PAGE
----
In 2003, I cycled in England and then France on the way to the Paris-Brest-Paris, rode the Paris-Brest-Paris, and then did a cycling tour in England and Wales for about 10 days after. In 2004, I spent 3 months cycling around Australia on a tour ... I rode 3800 km on the touring portion of those 3 months. Toward the end of the first month, I rode a 1200 km randonnee - the Great Southern Randonnee. All up, I cycled 5000 km during those 3 months. In 2005, Rowan and I did a cycling tour into the Canadian Rockies, then caught a plane to Iowa where we rode a 24-hour race, then rented a car and drove across to Colorado where we rode the Last Chance 1200 km Randonnee. In 2007 we spent a month cycling around France, Belgium, a little bit of England and a dip into Germany. In addition to the tour we started the Paris-Brest-Paris with the intent of finishing it, of course, but ended up DNFing at about 400 km.

    When I tour, the tour is often surrounding a long distance event. I want the bicycle to be light enough, with efficient enough tires to be able to be reasonably brisk on the long distance event, and strong enough to haul gear for the touring part.

    I found my sport touring bicycle fit the bill nicely. As it happened, I could have put 28 tires on that bicycle, but opted to go with 25s most of the time. I've never ridden with wider tires on a road bicycle, and in fact, on the Australian tour, in the middle of the Great Southern Randonnee, I flatted for a second time and switched to a 23 folding tire ... which I finished the event on, rode for the remaining 2 months of the tour on, and rode on during the winter in Canada, when I returned to Canada after the tour. As spring approached, I removed that tire so I could carry it with me on my long rides as a spare and returned to 25 tires.

    As for the load I carried, all up it (bicycle + gear) usually weighed in between 65 and 70 lbs.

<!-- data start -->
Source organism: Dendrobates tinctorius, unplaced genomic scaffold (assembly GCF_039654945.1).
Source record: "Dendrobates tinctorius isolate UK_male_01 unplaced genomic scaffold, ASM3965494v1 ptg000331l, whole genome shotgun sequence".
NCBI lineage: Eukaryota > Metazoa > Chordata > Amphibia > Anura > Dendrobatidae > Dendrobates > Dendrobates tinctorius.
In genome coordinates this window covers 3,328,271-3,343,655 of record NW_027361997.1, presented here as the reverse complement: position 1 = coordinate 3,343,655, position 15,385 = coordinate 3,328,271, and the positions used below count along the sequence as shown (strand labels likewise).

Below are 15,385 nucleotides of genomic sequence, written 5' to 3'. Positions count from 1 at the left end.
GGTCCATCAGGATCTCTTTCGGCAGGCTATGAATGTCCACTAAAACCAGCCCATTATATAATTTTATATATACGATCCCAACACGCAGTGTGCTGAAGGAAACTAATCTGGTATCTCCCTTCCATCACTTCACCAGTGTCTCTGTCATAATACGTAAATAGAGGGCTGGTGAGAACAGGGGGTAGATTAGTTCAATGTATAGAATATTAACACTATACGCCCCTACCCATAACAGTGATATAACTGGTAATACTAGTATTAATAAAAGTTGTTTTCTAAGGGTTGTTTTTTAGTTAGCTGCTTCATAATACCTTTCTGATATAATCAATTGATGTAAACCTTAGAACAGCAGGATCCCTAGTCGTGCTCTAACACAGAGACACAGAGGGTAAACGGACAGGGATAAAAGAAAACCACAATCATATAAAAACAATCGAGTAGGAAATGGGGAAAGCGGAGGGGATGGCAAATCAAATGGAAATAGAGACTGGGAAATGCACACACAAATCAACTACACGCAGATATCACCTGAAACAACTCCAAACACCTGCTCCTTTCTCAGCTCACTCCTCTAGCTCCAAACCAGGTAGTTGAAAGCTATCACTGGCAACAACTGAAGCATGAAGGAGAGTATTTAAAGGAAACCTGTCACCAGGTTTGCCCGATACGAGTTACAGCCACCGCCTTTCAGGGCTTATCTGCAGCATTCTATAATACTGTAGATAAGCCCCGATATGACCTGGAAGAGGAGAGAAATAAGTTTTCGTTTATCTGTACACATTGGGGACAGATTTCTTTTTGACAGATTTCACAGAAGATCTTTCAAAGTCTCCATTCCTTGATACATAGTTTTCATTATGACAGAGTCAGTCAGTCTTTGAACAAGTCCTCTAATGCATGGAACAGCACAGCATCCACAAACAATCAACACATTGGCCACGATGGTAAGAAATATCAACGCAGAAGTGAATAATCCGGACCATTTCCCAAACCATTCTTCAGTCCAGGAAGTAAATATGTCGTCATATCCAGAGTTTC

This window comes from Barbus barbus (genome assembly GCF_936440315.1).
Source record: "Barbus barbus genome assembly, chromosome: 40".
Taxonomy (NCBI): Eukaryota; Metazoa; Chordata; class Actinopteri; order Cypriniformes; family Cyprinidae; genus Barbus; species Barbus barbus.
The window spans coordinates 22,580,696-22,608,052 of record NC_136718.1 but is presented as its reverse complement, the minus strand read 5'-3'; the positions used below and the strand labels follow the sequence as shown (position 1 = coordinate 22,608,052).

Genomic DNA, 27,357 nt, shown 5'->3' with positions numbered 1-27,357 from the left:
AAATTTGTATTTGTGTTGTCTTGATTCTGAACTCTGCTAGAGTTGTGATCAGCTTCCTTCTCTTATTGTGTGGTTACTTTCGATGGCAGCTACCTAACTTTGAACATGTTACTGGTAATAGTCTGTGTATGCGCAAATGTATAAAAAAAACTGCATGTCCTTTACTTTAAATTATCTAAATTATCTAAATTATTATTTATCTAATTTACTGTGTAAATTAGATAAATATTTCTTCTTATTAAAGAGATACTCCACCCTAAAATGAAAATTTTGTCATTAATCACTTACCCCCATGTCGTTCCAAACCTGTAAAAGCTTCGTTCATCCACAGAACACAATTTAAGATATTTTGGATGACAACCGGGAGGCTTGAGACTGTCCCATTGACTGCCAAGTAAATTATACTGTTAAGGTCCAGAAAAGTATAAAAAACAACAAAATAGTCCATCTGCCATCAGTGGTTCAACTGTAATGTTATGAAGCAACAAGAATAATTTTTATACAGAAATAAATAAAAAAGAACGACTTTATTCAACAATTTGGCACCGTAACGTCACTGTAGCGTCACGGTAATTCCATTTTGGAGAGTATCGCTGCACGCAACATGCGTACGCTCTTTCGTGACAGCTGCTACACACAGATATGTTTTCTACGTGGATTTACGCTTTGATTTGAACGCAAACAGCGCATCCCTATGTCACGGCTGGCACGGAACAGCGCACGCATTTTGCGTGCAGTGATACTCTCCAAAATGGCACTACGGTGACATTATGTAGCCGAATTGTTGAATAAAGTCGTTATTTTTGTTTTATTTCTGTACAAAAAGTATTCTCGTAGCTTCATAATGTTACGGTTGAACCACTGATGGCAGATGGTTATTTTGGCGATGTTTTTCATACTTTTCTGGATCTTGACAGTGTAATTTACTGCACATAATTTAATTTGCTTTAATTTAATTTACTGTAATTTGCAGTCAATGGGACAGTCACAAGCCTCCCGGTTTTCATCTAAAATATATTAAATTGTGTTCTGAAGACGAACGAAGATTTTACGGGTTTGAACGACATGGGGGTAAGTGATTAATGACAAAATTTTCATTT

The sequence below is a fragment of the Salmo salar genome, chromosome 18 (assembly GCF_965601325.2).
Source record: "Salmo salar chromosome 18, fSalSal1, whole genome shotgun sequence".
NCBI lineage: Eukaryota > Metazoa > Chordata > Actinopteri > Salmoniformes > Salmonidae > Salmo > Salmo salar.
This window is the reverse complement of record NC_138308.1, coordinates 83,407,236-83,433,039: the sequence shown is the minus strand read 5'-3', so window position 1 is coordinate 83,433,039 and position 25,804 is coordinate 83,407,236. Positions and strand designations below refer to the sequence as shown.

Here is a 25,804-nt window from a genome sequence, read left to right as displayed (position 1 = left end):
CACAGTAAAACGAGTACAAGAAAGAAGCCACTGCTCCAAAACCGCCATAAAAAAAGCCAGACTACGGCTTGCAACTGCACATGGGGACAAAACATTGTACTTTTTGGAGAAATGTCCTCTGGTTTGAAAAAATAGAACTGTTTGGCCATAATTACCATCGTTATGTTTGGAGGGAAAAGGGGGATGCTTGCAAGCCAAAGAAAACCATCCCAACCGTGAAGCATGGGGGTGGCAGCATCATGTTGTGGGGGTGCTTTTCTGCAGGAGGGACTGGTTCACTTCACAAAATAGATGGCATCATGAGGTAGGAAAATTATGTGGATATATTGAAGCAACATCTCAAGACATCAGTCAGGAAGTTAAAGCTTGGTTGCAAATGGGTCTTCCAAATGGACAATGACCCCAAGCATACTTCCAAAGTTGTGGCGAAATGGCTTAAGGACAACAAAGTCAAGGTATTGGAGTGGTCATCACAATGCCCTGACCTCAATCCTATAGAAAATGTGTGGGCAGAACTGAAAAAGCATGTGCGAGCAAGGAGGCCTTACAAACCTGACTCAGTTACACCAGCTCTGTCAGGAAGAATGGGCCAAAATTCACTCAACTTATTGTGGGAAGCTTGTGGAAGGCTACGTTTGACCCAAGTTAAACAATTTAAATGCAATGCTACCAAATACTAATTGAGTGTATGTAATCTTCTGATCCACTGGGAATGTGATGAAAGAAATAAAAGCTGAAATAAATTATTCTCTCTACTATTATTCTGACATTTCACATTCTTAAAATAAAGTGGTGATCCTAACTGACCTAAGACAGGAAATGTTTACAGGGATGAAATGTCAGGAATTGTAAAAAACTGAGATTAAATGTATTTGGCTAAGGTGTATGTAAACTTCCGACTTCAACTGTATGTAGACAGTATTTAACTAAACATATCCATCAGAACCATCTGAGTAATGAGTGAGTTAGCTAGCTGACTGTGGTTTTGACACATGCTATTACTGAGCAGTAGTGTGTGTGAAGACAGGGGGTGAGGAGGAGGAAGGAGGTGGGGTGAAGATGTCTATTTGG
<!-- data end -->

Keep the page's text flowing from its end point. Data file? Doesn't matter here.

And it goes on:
15. #15
    Infamous Member chipcom's Avatar
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    Quote Originally Posted by vosyer View Post
    I have the Schwabe's on my Waterford - you'll love them. I use to use Conti's 2000 still a good tire not available anymore though
    The Top Contact is now Conti's top-of-the-line touring tire...and I like it even better than the old Top Touring or Top Touring 2000 - they are lighter, roll better, have a better tread design and stronger sidewalls that can optionally be reflective. They also have folding bead versions in 28 and 32 that are even lighter and pack easily.
    "Let us hope our weapons are never needed --but do not forget what the common people knew when they demanded the Bill of Rights: An armed citizenry is the first defense, the best defense, and the final defense against tyranny. If guns are outlawed, only the government will have guns. Only the police, the secret police, the military, the hired servants of our rulers. Only the government -- and a few outlaws. I intend to be among the outlaws" - Edward Abbey

  16. #16
    Kid A TurbineBlade's Avatar
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    I was a bit shocked to see so many folks riding those skinny road tires too. What psi do you run on a set of 25mm tires fully loaded? Don't you have to air them up every day to avoid pinch flats? It sounds like a lot of work when you could just use 32-38mm tires and probably get away with airing them up once a week (which is what I do).....and ride more comfortably on beat-up roads.

    I don't at all doubt you guys though - you obviously know what you're doing.
    Cyclist, angler and aquarist

  17. #17
    Long Distance Cyclist Machka's Avatar
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    I run mine somewhere between 90 and 100 psi, and no, I don't air them up every day to avoid pinch flats. I don't actually recall using a pump on the 3-month tour of Australia at all (except for the two debris-related flats on the 1200K). I must have done at some point, I'm sure. I stayed with Rowan about 2 weeks after the 1200K (about halfway through the 3-month tour) and he did some maintenance work for me, so I presume he probably topped up my tires then. But otherwise I can say with assurance that I rarely pumped my tires.